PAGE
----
Wednesday, February 8, 2012

Oh hell. What do I know

Note to self:  If you say you are going to write about a particular topic, you may want to give it some thought before your morning coffee.

OK, mental illness and addiction, and dual diagnoses and no diagnoses and missed diagnoses and addiction suffered by those who do the diagnosing.....whew!

In no particular order, since it's 5:30am and I am still having coffee.

Have you ever tried to sponsor someone with schizophrenia?  I have, it's awful and damn near impossible.  A person suffering from schizophrenia has thoughts about God and/or a Higher Power like nobodies business.  I tried to get a catholic schizophrenic who was on and off her meds through the steps for two years and bless her heart is all I can say.


I've known people in the program who could not get results "fast" enough. They could not tolerate feeling better, they needed to feel "good".  Nothing wrong with feeling good, but it usually comes with practice and patience and the process.  An addict doesn't really care for practice, patience and the process.  So for some begins the journey into "feel better meds."  A little sompin' sompin' for the anxiety, the depression maybe, the general feeling of restlessness.  Then a little tweakin' of those meds.  Then a little obsession over the med tweaking and a search for the perfect meds and so on.  It is the wiring of an addict to seek ways to feel better.  It is damn near impossible at times to differentiate between an addicts wiring and a true need for meds.  After my first year of sponsoring women I learned that it is wrong wrong wrong to attempt to diagnose a fellow addict.  My experience with the steps is my only expertise.  I will sponsor any woman who is willing and I don't care if she is or is not taking any psych meds.  I stay on the path I know, they will either walk the path with me or not and I do not push or pull them.

Bringing me this morning to Sober daughter.
Age 6, caught her smoking in the bathtub while washing her baby dolls hair.  Age 7, the school called to tell me she was sniffing fingernail polish in the bathroom stall. Age 10, smoking pot.  Age 11 drinking vodka.  Self medicating the demons, shutting out the crazy head thoughts.  Self destruction.  Lots and lots of therapy, doctors, rehabs, lock downs, forced observations, heartache, frustration, anger.  Then at the age of 24 the program started to make sense to her, a road map finally, a compass if you will.  Can she work our beautiful program without meds?  No, unfortunately not.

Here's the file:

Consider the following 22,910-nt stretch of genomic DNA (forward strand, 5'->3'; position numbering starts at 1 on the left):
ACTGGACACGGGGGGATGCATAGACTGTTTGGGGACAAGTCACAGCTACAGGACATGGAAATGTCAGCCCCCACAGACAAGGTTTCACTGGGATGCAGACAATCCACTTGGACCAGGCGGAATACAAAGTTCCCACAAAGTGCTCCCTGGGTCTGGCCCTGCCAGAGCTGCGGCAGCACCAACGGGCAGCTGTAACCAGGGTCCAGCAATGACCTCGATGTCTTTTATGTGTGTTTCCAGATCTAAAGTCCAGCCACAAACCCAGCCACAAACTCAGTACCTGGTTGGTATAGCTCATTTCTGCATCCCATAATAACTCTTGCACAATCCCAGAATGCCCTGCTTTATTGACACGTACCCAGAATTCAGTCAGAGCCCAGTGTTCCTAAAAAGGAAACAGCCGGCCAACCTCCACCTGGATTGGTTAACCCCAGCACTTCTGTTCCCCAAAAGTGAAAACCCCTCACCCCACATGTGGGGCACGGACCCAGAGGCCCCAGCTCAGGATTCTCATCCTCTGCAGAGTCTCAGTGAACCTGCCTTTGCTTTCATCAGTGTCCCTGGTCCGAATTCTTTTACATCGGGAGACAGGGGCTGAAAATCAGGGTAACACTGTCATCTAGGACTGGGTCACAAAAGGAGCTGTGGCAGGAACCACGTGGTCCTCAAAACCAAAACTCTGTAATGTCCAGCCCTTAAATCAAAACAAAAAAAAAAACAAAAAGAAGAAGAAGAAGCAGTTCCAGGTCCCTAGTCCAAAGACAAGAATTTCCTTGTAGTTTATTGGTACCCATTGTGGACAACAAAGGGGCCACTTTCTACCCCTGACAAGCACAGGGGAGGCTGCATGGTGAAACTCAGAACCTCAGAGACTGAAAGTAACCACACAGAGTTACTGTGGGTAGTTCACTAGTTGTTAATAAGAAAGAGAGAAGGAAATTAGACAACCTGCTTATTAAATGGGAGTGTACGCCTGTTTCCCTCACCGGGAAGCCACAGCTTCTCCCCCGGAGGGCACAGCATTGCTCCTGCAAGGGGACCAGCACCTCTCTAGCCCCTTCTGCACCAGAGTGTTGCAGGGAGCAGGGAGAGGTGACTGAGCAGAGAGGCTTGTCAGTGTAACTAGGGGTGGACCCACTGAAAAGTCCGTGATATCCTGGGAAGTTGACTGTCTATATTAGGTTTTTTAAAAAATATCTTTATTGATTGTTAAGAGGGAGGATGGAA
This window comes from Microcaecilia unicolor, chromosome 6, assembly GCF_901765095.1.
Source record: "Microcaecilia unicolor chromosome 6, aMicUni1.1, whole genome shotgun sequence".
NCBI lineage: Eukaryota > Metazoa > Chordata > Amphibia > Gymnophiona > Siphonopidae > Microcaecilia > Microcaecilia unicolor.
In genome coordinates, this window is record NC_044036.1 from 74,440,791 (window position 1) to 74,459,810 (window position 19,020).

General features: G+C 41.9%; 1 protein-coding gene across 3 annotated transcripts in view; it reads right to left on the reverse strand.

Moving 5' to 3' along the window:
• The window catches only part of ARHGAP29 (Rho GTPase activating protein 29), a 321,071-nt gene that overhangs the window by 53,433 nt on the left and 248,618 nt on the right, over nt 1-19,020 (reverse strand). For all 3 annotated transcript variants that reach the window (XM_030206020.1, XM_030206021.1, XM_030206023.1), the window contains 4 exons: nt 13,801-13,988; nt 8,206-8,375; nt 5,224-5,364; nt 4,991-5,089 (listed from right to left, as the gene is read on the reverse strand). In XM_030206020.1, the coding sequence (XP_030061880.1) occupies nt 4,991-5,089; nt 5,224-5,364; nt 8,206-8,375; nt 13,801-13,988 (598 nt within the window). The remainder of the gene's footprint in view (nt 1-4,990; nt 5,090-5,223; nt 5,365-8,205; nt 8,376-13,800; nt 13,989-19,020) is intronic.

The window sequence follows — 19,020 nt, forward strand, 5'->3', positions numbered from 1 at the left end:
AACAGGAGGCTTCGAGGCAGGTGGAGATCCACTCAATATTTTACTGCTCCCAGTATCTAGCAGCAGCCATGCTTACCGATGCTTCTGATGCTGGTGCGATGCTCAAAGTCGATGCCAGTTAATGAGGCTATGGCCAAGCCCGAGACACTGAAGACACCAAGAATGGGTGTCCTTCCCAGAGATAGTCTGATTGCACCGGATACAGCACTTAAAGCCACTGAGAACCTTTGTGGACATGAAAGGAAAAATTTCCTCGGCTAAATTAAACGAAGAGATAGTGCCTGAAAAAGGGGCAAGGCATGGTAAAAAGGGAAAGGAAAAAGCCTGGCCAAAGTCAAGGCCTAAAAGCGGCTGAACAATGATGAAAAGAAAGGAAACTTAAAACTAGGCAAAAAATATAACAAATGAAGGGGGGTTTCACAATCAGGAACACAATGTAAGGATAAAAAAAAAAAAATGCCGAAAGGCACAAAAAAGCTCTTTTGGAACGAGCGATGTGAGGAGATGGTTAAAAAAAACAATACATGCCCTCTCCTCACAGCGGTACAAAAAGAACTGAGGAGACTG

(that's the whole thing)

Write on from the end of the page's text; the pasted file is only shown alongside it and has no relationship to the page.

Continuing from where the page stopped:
Me.  Beautiful childhood.  No genetic predisposition to alcoholism or addiction.  No pivotal moment. Just some guy said "hey Pam.....wanna get high?"......uh...yeah...OK.  It seems to me that all my crazy thinking came as a result of the years of drinking and drugging. 

So many different scenarios for some many different people.  No easy fix and certainly no quick one.

Oh hell.  What do I know. 

9 comments:

Syd said...

Sometimes I wonder about the chicken or the egg scenario--was there some underlying learning disorder or mental problem before the drinking/drugging? I've heard many stories of alcoholics and each says that they felt "different" from others from an early age. They never fit in. What is that about I wonder because I felt that way too? Yet, I am not a druggie or an alcoholic. Not fitting in is something that I wonder about.

Mary Christine said...

Again, Thanks.

Jess Mistress of Mischief said...

:) <3

dAAve said...

It's a wonderful life.

Kitty said...

re: what Syd said. I never fit in. alcohol made me fit in, well no it didn't, not really. just made me FEEL like I fit in. now it's just a habit I can't shake, even though I fit in just fine as an adult.

maribelle said...

Love your blog Pammie. Just started reading it and just started my own...check it out: Maribelle's Musings.

Lou said...

Spot on, sistah. Especially the tweaking of the meds, the add on meds, and the self diagnosing. It's another way to avoid the real work, which is HONESTY.

That said, can I tell you how much I love that you don't wait for the perfect student--Meeting people where they are...GOD BLESS YOU!

Annette said...

Pam, I love this post. It explains the whole process, the whole dynamic perfectly! Such a clear picture.

Lulu said...

I've been thinking about this throughout my three years of sobriety ~ especially the point Syd makes. I have mainly leaned toward believing my mood swings and repeated meltdowns are due to never having coped with life sans vino. However, now that I've had professional diagnosis that suggest otherwise, I'm not so sure. I do think it's VERY possible I drank to level out these ups and downs. But I'm still pretty resistant to these new labels. Being a recovering alcoholic is enough work, right?! Maybe it doesn't matter ~ I should just seek and accept all the help I can get to live a balanced life. Many thanks for your throught provoking post.